According to legend, Ephesus was established by the Amazons, named after their queen Ephesia. Historical records trace the city's origins back to the 7th century BCE, noting its destruction by the Cimmerians and subsequent resurgence under Lydian rule. Ephesus thrived, especially under King Croesus, who initiated the construction of the magnificent Temple of Artemis, recognized as one of the Seven Wonders of the Ancient World. As a prosperous hub, the city underwent relocation in the Hellenistic period due to siltation at the old harbor.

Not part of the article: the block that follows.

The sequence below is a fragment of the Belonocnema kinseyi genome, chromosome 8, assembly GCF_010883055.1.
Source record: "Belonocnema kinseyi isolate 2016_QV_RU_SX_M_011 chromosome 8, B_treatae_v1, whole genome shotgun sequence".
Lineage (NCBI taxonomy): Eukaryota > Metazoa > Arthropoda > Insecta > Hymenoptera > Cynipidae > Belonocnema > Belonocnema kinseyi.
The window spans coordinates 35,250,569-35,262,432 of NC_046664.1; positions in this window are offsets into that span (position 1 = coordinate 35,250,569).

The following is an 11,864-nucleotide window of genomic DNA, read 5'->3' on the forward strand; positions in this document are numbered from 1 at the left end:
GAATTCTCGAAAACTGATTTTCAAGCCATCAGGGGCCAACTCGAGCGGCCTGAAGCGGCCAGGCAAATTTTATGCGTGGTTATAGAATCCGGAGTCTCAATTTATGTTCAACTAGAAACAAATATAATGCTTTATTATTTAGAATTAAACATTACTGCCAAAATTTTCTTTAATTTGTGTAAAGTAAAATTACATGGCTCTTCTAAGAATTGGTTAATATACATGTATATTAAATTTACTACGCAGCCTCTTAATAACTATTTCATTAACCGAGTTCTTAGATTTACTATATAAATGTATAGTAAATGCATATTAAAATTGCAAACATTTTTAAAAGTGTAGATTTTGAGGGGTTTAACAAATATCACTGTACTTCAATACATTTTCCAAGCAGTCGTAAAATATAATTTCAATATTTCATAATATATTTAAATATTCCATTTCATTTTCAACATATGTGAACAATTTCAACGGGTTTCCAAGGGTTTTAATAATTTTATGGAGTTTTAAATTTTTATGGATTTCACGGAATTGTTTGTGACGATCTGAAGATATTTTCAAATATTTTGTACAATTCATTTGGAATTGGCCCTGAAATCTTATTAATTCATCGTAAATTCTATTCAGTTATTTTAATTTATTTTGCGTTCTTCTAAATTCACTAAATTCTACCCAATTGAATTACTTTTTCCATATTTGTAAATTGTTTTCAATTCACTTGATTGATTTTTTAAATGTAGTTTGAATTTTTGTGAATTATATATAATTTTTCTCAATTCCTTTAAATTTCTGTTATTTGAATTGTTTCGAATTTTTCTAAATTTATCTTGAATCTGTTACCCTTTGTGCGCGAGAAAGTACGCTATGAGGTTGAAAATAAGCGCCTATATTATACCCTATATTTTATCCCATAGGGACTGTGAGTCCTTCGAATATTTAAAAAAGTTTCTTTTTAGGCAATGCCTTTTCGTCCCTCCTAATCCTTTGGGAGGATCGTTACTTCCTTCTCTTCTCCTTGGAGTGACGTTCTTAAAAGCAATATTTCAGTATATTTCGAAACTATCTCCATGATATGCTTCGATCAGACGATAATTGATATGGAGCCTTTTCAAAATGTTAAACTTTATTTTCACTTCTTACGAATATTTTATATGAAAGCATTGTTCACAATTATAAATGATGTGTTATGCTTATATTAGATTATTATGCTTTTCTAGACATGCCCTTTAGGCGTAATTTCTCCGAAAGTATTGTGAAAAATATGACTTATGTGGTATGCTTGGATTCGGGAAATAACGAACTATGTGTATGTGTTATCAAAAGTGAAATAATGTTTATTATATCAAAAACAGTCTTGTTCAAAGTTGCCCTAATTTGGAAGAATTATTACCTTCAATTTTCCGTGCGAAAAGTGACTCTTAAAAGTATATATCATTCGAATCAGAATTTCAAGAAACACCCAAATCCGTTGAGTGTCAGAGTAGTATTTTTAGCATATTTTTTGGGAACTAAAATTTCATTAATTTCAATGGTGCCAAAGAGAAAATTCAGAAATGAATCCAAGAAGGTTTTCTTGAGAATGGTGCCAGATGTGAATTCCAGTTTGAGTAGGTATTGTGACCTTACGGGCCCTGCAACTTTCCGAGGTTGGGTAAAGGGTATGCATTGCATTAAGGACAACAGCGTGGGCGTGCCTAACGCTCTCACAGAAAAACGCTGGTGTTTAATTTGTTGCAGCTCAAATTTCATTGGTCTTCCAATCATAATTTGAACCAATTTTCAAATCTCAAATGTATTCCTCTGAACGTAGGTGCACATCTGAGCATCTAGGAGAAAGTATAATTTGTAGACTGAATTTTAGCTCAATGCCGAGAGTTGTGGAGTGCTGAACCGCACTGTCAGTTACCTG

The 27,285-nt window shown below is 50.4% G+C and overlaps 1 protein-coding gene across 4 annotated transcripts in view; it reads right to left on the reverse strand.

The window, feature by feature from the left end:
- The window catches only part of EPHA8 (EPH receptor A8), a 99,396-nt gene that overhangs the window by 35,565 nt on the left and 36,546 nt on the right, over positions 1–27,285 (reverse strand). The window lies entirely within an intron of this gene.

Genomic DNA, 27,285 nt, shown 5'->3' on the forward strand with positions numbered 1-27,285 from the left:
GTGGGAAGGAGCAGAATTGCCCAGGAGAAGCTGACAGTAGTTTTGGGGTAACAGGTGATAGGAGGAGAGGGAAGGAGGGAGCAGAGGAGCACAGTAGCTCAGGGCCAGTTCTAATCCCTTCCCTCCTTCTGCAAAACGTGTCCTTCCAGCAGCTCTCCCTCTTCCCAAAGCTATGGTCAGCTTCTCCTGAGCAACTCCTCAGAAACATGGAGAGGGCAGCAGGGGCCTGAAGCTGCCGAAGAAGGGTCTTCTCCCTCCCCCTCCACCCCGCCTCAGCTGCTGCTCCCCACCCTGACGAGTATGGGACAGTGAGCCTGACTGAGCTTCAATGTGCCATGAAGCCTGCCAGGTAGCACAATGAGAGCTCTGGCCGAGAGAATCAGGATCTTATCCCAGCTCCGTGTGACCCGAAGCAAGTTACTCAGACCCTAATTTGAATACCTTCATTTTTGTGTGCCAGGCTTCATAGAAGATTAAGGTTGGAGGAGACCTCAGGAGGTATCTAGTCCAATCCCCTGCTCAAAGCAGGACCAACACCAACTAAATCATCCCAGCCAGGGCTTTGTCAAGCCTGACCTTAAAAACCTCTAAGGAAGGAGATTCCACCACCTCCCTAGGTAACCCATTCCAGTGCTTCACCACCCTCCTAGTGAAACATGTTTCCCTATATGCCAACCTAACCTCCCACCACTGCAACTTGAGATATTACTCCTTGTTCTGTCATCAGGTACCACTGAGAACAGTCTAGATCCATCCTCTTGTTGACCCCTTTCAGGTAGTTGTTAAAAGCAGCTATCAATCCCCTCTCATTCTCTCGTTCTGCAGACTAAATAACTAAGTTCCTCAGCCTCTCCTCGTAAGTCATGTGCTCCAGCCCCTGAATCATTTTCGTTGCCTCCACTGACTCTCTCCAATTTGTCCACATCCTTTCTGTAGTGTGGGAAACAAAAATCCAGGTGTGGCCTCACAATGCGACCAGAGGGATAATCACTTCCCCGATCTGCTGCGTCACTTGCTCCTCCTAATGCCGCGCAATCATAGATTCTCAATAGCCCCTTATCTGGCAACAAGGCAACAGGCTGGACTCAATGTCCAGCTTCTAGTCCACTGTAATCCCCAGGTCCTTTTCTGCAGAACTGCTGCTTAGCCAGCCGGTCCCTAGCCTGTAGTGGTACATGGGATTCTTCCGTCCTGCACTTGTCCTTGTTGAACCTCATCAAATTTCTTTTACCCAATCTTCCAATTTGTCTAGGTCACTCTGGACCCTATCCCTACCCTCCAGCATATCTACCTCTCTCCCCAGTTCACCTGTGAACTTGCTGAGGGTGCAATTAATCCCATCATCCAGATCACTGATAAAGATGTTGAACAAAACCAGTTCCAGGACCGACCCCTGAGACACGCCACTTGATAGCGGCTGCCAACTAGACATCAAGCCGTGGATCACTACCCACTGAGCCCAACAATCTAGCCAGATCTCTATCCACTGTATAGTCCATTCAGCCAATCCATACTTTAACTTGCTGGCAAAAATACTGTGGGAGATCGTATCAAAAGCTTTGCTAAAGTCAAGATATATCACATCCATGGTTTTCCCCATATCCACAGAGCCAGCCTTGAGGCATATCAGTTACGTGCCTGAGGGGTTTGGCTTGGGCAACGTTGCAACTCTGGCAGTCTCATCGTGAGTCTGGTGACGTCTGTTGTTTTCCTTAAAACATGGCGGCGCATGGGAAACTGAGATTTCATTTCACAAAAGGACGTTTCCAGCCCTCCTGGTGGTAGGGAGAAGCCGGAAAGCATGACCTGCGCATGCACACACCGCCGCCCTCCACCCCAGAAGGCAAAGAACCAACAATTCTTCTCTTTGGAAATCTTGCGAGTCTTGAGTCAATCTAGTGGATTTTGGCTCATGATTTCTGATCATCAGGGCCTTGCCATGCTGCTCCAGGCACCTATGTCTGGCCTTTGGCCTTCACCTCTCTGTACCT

Façade of the Celsus library, in Ephesus, near Selçuk, west Turkey
Façade of the Celsus library, in Ephesus, near Selçuk, west Turkey. Credits: Benh LIEU SONG, CC BY-SA 3.0 DEED

In 129 BCE, Ephesus came under Roman control through inheritance from King Attalos of Pergamon and remained loyal to Rome except for a brief revolt in 88 BCE. Under Roman rule, it served as a regional capital, maintaining its status as a wealthy and influential center.

The city was a beacon of learning and philosophy, home to the impressive Library of Celsus and a theater that hosted 25,000 spectators, making it the largest in the Roman world. This theater was notably the site of significant public unrest against the teachings of Paul in 57 CE. Over time, despite early resistance, Ephesus emerged as a vital center of early Christianity, hosting the largest Christian community within the empire.